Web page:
This Week in App News

It’s been a pretty quiet one this week for news but we’ve still managed to find a couple of pieces to keep you ticking over until next week.

Happy reading!

VLC 2.0.2 released with retina-display support and more

The popular open-source media player VLC has received an boost up to version 2.0.2 today with a load of new features, especially for what seems like just a minor update. Apart from retina display support for the new MacBook Pro, VLC 2.0.2 fixes bugs from previous versions and adds further refinements to the Mac interface, including enhanced crop features and the restoration of the popular “go automatically to full screen” feature.

retina-vlc

VLC 2.0.2 features reina display support for the new MacBook Pro and a load of bug fixes and other features

You can also drag and drop directly between the playlist, services and media library and Growl 1.3 is supported as well (although there’s currently no talk about support for Notification Center in Mountain Lion). One of my favourite new features is the removal of that “building font cache”, which used to crop up every so often and made it impossible to watch a video without having to wait 5 minutes for VLC to find all your fonts.

The new version can be grabbed either directly from their website or via an automatic update from within VLC.

Mountain Lion to offer automatic security updates

On Monday it was revealed that the new upcoming version of OS X will feature automatic security updates that will check whether Mac users are running the latest and up-to-date software, ensuring complete protection from Internet threats.

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OS X Security Test 1.0 in the latest Mountain Lion Developer Preview

The move came after an increase in the amount of Mac malware, including the Flashback trojan, discovered back in April and which affected around 600,000 users worldwide. The update, known as “OS X Security Update Test 1.0″, performs a daily check with Apple’s servers to make sure that Mountain Lion is completely up-to-date, or when the user’s Mac is restarted and also has the ability to download and install updates discreetly in the background.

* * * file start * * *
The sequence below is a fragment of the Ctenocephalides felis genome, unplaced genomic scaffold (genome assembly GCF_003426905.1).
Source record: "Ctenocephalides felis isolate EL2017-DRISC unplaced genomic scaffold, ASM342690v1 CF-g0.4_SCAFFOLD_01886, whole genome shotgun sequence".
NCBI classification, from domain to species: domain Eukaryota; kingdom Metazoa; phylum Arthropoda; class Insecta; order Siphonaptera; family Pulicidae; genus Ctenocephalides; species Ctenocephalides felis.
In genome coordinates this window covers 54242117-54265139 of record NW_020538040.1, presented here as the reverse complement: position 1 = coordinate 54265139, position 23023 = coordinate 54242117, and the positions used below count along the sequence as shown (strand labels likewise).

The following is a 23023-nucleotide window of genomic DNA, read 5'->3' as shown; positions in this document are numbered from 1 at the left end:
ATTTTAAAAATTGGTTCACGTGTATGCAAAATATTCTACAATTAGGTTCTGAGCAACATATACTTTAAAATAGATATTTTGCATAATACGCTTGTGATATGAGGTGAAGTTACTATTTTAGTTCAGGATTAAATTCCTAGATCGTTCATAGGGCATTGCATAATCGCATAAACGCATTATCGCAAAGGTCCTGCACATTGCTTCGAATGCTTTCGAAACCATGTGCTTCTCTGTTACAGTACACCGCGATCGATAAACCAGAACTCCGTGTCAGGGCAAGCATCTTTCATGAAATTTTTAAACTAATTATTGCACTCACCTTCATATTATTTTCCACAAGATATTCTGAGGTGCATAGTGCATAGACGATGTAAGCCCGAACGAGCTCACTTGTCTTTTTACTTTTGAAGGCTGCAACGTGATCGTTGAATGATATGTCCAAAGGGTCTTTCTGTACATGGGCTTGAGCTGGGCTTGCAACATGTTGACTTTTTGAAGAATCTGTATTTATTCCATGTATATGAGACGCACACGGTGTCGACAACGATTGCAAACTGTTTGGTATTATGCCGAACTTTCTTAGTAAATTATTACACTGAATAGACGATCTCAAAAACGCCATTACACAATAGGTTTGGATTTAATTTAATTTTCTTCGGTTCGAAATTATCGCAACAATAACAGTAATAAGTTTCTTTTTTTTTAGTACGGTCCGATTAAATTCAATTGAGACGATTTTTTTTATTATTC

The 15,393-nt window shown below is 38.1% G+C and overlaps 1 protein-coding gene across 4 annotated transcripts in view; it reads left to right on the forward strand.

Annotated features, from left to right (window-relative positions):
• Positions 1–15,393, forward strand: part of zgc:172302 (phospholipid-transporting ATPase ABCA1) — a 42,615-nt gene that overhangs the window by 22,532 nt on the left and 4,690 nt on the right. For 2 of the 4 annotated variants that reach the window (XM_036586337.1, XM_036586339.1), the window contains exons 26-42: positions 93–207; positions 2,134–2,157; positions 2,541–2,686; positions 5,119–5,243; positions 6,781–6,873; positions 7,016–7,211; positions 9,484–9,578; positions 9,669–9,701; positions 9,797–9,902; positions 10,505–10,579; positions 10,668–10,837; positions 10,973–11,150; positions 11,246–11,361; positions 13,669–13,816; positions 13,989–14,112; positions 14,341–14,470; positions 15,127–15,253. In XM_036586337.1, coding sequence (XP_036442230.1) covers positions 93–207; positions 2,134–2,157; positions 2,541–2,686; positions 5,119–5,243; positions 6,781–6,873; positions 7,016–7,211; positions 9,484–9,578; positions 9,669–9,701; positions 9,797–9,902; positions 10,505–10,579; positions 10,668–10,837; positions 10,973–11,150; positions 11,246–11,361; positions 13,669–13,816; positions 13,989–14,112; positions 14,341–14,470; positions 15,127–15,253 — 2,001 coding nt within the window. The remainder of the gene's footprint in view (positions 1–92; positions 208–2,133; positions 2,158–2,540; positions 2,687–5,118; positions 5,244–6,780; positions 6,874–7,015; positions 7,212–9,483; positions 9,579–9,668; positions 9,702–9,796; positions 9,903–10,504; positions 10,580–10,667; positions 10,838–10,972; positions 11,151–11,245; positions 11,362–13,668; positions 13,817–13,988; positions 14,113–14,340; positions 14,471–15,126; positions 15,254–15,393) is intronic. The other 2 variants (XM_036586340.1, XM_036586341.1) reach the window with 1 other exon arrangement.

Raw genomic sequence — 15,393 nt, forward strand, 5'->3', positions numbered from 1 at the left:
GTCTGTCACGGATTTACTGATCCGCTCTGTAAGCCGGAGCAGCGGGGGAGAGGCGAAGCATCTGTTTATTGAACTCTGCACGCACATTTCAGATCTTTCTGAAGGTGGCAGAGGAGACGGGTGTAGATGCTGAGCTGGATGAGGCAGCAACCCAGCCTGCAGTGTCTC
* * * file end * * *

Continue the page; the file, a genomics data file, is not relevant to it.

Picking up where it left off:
Apple has also toned down the language on its corporate website following the Flashback trojan. The section on Mac security stated before that Macs “don’t get PC viruses” and that you can “safeguard your data – by doing nothing”. Now, the section reads that OS X is “built to be safe” and that safety is “built right in”.

The new feature is available in the new Developer Preview 4 and will feature in the retail version of Mountain Lion, expected to be released later this month via the Mac App Store.

And finally…

RIP, MobileMe

Today didn’t just mark the start of a new month but also the death of MobileMe, Apple’s cloud-based Internet storage which has been around (in one form or another) since 2000 and has been ditched in favour of iCloud. Visitors to the service are greeted with a simple “Closed” sign and a link to how to move your files across to iCloud and download any existing files from your Gallery.

MobileMe

MobileMe ceased yesterday on June 30th, more than 12 years after it was first created.

MobileMe was born on January 5, 2000 as iTools before being renamed to .Mac in July 2002 and MobileMe in July 2008. It was criticised mostly because of its high price tag – a yearly subscription clocked in at $99, and teething problems experienced at its launch, including unstability and synchronisation problems.

Heard Anything Else?

If you’ve heard anything else exciting that’s happened this week then go ahead and post a link to in the Comments section below for the benefit of our readers!


  • Kerry

    I don’t like the sound of automatic updates. I want to control when to download the updates as I don’t want it to interfere with my other Internet services. I hope there is at least a pause function.

    • Tom Haverford

      I believe how Windows does it is that it only downloads after you’ve been idle for a while, and pauses when you come back. Hopefully this will be similar.

  • http://craigreville.co.uk craig reville

    With Windows you can have it:
    Check, download, install
    Check, Download
    Check
    Do nothing

    I don’t however see Apple providing that many choices.

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